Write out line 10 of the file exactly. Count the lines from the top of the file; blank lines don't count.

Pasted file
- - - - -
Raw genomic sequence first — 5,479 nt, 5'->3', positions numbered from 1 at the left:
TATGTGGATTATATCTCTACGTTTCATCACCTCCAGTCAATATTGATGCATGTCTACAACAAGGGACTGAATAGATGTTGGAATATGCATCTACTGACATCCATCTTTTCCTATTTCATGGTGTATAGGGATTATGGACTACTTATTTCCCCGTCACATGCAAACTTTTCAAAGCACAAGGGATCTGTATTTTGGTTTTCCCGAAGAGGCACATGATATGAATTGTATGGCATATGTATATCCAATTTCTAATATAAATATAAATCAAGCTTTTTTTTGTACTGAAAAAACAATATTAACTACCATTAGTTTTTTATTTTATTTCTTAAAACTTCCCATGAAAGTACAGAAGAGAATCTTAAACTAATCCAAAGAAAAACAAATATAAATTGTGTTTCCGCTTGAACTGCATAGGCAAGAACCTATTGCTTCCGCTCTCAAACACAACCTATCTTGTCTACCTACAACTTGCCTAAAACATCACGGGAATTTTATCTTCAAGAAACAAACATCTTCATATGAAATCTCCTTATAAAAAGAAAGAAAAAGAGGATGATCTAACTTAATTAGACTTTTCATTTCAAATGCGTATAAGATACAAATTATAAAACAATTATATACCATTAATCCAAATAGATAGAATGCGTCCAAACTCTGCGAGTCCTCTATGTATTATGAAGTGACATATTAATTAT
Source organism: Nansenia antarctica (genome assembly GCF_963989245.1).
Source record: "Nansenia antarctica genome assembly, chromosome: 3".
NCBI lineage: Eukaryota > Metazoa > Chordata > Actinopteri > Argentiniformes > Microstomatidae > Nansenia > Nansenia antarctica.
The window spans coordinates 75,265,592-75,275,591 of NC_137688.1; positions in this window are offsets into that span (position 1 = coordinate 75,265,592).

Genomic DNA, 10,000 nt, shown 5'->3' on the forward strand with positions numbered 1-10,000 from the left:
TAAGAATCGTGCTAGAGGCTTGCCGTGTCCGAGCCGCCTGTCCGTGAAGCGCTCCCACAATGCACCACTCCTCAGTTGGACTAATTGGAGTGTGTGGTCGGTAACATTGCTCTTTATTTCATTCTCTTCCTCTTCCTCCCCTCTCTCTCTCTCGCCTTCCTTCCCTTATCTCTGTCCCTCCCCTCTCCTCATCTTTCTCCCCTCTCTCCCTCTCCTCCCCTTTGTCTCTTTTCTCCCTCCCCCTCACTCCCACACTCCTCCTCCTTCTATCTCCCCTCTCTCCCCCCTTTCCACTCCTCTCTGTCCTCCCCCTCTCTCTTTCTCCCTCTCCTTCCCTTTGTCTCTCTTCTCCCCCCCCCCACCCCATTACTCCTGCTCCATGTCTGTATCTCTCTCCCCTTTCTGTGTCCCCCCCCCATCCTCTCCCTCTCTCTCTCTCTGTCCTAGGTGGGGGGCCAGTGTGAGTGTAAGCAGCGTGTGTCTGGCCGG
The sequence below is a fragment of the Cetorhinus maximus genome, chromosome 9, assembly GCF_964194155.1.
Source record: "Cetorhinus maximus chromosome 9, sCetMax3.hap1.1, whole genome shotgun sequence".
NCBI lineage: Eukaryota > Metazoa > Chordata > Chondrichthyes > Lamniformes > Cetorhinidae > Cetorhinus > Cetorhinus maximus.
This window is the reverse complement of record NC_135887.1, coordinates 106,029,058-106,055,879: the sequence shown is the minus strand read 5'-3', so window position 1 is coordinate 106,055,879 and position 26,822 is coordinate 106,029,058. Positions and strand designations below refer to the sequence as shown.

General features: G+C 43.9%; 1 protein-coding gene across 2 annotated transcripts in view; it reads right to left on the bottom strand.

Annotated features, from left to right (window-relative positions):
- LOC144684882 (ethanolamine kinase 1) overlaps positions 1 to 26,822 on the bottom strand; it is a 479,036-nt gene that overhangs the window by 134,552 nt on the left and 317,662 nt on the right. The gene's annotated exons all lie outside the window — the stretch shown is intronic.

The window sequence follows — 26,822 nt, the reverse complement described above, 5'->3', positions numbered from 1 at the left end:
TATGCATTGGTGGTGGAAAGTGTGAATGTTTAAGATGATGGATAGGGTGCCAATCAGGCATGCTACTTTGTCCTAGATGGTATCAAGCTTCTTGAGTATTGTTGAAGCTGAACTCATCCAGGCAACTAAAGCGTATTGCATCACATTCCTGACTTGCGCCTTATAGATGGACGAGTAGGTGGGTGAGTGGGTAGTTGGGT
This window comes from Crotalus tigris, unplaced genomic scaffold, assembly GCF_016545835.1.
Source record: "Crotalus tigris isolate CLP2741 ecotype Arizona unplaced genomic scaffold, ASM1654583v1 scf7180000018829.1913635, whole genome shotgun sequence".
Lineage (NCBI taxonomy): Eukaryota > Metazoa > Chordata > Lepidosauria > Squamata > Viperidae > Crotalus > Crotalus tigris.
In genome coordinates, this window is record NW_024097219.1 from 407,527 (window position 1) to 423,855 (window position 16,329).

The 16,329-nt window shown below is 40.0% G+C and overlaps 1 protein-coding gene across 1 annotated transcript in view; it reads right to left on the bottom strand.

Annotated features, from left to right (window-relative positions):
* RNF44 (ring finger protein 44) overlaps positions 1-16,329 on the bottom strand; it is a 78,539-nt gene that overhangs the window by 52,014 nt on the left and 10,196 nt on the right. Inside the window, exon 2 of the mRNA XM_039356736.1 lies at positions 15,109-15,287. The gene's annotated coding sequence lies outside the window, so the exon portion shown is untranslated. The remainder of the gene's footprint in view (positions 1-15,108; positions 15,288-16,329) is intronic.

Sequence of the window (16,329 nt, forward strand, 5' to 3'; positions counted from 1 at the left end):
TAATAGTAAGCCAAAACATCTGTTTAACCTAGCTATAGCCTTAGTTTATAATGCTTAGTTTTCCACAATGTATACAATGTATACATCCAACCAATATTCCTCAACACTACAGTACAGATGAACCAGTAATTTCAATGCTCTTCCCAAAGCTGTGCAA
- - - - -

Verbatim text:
Source record: "Cetorhinus maximus chromosome 9, sCetMax3.hap1.1, whole genome shotgun sequence".